Surveillance cameras are nothing new

The camera and surveillance warning by the carousel.

ST. GEORGE – It was announced this week that St. George City had put three new high-definition surveillance cameras in the Town Square Park. Public reaction toward the new cameras has been mixed.

Some concerned voices raised questions of invasion of privacy and personl rights as the specter of Big Brother Government appeared to loom overhead.

It may surprise some people to learn that the new cameras in the Town Square Park are not the first of their kind to grace the parks of St. George.

Surveillance cameras were set up in Dixie Downs Park following the rape and murder of 15-year-old Kelly Amber Hall in 2007. Similar surveillance systems have been set up in additional locations since that time.

“It’s not earth shattering news,” said Marc Mortensen, the assistant to the city manager.

However, Mortensen pointed out that the technology employed in the Town Square cameras is new.

The cameras will supply a 24 hour, high definition video feed to the dispatch center of the St. George Police Department. They also have a one-month-long recorded storage capacity and can be accessed via the smart phones of police officers.

Mortensen added that no face-recognition software had been bought and installed in the new cameras, but it may be a possibility in the future.

“[The cameras are meant] to deter crime and apprehend suspects,” Mortensen said.

He said he was surprised by some of the negative responses toward the new cameras, but added he was happy they were getting noticed nonetheless.

“We want people to know there are cameras out there,” he said. “It’s great people are talking about them.”

The more people who know about the surveillance, Mortensen noted, the less likely would-be offenders would be to commit a crime in plain sight. And if someone were to vandalize city property or assault another person in view of the cameras, the police would have solid evidence for an investigation.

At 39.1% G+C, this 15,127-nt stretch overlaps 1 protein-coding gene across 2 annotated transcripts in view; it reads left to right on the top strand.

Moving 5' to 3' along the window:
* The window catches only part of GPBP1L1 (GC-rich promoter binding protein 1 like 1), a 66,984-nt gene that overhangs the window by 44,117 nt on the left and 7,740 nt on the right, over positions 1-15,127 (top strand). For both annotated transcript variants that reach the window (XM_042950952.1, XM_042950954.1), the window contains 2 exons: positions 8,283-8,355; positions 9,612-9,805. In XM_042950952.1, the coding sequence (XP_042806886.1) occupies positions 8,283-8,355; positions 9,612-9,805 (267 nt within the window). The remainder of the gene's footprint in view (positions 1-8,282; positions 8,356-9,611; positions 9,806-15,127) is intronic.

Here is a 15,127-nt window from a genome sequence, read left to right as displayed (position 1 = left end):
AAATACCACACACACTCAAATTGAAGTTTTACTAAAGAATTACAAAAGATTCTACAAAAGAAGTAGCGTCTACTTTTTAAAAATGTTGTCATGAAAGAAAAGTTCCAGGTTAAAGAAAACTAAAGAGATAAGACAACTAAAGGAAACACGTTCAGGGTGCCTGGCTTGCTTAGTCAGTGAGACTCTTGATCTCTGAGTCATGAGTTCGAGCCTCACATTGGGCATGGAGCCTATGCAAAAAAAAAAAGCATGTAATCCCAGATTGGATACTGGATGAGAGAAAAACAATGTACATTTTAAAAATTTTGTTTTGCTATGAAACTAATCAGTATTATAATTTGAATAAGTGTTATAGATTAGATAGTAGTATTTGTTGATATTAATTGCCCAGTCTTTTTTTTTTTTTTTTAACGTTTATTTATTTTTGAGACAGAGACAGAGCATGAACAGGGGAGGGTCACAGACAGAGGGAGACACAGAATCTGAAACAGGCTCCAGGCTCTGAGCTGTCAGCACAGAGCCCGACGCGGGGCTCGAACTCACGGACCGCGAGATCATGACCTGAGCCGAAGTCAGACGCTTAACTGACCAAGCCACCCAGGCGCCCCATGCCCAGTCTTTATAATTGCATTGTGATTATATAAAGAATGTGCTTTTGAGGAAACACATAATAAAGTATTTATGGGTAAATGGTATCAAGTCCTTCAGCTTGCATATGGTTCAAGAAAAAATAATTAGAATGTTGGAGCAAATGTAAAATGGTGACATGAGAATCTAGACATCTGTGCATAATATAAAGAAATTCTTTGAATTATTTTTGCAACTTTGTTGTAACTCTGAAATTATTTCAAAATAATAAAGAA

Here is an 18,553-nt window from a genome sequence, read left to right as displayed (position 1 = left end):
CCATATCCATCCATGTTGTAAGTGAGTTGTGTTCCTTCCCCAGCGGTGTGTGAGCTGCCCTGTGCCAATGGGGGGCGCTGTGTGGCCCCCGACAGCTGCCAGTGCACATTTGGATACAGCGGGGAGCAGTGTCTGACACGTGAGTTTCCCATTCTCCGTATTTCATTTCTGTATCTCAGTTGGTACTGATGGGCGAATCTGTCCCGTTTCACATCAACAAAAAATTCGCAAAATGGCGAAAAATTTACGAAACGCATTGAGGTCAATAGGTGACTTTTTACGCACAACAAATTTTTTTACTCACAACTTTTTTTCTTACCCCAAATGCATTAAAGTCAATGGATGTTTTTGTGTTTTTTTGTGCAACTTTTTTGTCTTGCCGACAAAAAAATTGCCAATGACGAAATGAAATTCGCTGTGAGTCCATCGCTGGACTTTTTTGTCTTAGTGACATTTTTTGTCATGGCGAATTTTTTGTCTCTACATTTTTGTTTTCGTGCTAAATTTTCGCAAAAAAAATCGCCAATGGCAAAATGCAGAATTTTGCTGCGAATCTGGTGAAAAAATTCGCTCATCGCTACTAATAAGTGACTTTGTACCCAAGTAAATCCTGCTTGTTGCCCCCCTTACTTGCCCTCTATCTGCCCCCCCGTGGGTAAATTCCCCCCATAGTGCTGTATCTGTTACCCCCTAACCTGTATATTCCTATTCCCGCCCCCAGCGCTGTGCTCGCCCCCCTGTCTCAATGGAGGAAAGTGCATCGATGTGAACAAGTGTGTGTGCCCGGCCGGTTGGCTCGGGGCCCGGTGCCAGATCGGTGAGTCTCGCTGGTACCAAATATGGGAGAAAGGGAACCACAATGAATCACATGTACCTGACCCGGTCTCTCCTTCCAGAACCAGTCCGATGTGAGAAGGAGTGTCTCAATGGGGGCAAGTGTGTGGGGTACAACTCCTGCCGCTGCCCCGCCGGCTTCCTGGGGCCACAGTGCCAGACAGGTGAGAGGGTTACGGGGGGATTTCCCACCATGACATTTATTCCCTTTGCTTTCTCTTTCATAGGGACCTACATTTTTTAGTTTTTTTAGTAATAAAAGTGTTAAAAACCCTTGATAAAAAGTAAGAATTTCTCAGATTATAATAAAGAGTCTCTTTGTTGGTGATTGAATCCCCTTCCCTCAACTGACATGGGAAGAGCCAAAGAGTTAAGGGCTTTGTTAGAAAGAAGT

“It’s all along the lines of public safety,” said Captain James Van Fleet of the St. George Police Department.

“Our parks get used a lot,” Van Fleet said. “There’s a level of public safety people expect in a park.”

Van Fleet said the new cameras would add to that expectation of safety.

For people who fear Big Brother is always monitoring them, Van Fleet added that the police department does not have anyone watching the camera feeds 24 hours a day. Routine checks are made throughout the day by dispatch staff and that was it. The only thing 24-hour about the cameras was their recording of everything that came into their view.

A mobile surveillance system was also mentioned by Mortensen. He described it as a wireless system that could be set up anywhere. Such a system could be set up at the old airport in order to prevent or catch potential acts of vandalism.

Mortensen said the mobile system was not a camera mounted to a truck that would go down the streets and spy on people, but was simply another possible way to deter crime and catch offenders.

mkesserl@stgnews.com

Copyright 2011 St. George News. This material may not be published or rewritten without written consent.

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